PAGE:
5 STAR HOSPITALS BASED ON PATIENT EXPERIENCE PROVIDE FEWER CLINICAL SERVICES

Zishan Siddiqui, Mohammad Abusamaan, Amanda Bertram, Junya Zhu, Albert Wu, Daniel Brotman, , Baltimore, MD

Meeting: Hospital Medicine 2019, March 24-27, National Harbor, Md.

Abstract number: 7

Categories: Finalist Posters - Research, Hospital Medicine 2019, Other, Research

Keywords: ,

Background: Centers for Medicare and Medicaid Service (CMS) publicly report patient experience star ratings for hospitals generated from their performance on the Hospital Consumer Assessment of Healthcare Provider and Systems (HCAHPS) survey. The objective was to make the information more understandable for patients. However, the ratings may not be intuitive or help consumer choice. For example, in the hotel industry higher star rating is linked to provision of broader set of services. It is unclear if this is the case with hospitals. We examined which services might be unavailable to patients choosing 5-star facilities for their care.

Methods: National HCAHPS based hospital patient experience star rating data were linked with American Hospital Association (AHA) data on hospital characteristics for 2014. The proportion of 5-star hospitals without specific clinical services was calculated. Similarly, proportions of all hospitals with the same clinical services absent were calculated. Additionally, the number of bed types and number of procedures performed within a service line for 5-star summary rated hospitals were compared with all the hospitals using Student t-test.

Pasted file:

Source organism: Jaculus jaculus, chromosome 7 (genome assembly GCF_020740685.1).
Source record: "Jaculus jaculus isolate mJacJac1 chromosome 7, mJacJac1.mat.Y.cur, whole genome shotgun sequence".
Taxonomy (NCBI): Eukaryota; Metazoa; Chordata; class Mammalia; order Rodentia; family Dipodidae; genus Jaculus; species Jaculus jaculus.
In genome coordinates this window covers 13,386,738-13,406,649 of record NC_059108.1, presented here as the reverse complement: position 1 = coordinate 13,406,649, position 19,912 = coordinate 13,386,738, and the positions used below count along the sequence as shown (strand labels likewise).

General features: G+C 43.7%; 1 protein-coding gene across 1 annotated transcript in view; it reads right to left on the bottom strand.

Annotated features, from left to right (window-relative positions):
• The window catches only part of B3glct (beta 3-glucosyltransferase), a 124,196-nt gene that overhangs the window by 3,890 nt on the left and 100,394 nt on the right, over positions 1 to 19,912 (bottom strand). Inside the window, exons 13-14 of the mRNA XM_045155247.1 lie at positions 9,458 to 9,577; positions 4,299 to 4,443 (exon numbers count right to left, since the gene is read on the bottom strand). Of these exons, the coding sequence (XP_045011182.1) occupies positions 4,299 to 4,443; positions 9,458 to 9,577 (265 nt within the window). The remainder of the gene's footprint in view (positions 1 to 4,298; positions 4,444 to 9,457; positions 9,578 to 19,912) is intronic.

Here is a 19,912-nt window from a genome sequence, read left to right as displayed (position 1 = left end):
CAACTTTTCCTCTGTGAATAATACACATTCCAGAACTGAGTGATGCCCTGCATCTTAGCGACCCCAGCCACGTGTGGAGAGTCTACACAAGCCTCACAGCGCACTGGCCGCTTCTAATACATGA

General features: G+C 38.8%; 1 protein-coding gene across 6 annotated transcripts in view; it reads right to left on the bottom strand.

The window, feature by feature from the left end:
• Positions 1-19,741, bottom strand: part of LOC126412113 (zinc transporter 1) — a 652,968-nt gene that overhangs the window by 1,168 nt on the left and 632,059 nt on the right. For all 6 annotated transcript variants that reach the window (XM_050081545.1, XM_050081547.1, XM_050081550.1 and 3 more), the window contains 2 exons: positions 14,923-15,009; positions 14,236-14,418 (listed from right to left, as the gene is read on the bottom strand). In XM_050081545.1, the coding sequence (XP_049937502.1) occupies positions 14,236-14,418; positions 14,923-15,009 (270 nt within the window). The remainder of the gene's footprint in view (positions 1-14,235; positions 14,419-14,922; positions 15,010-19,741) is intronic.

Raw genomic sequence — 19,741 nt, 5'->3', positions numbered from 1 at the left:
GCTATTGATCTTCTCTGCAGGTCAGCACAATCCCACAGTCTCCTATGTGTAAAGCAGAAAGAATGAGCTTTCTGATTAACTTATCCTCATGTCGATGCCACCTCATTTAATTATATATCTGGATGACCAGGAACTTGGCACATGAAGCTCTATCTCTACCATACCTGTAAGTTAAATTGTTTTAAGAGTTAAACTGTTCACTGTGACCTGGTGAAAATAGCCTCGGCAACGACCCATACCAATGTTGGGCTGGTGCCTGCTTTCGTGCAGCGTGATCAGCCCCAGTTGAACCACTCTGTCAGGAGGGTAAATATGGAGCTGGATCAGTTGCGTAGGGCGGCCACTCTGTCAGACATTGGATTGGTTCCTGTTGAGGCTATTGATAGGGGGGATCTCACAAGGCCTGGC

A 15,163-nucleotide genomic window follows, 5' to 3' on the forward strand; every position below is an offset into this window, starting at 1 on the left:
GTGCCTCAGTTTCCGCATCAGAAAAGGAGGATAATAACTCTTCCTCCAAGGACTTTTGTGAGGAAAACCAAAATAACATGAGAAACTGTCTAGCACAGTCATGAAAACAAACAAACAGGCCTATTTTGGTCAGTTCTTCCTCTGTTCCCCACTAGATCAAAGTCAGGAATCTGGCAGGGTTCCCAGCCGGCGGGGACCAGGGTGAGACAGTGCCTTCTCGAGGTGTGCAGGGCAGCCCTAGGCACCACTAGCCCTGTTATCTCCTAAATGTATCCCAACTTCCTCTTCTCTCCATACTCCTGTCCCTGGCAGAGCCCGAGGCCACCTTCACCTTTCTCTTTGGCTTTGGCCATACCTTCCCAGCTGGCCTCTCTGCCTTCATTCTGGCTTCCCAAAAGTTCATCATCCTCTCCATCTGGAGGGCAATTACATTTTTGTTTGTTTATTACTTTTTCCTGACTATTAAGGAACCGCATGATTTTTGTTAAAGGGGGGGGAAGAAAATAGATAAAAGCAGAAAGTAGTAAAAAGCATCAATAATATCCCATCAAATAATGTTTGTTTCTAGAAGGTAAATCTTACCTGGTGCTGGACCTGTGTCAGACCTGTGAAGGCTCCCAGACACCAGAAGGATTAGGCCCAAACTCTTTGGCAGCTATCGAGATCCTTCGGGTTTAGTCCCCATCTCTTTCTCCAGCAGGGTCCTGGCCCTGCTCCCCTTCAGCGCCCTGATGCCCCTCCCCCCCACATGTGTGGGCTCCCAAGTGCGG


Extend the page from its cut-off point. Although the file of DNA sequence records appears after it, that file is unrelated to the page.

Results: Only 150 (5.3%) hospitals received a 5-star patient experience rating. Patients who chose these hospitals will often have restricted themselves to a hospital with fewer services. 5-star hospitals more often did not have ED services, ICU care, cardiology services and neurology services compared to the full sample (P<0.001) (Figure 1). This remained true when specialty hospitals were excluded from analysis. Even when these services are available, they may be limited in scope, such as offering fewer types of GI (1.2 vs. 2.6, P<0.0001) and cardiac procedures (0.35 vs 1.9, P<0.0001).

Conclusions: In contrast with the hotel industry, patients who seek elite care and narrow their search to 5-star patient experience hospitals might be surprised that many types of expected care (e.g. ED, cardiology, ICU services) might not be available to them. The fact that it is difficult for them to achieve top star ratings suggests significant flaws in the utility of this system for patients.

IMAGE 1: Services Absent in 5-Star Hospitals

To cite this abstract:

Siddiqui, Z; Abusamaan, M; Bertram, A; Zhu, J; Wu, A; Brotman, D. 5 STAR HOSPITALS BASED ON PATIENT EXPERIENCE PROVIDE FEWER CLINICAL SERVICES. Abstract published at Hospital Medicine 2019, March 24-27, National Harbor, Md. Abstract 7. https://www.shmabstracts.com/abstract/5-star-hospitals-based-on-patient-experience-provide-fewer-clinical-services/. Accessed November 22, 2019.

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